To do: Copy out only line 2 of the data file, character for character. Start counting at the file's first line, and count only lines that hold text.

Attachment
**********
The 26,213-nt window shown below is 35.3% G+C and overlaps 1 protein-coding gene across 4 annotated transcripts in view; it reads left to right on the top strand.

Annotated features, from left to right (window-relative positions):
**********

Annotated features, from left to right (window-relative positions):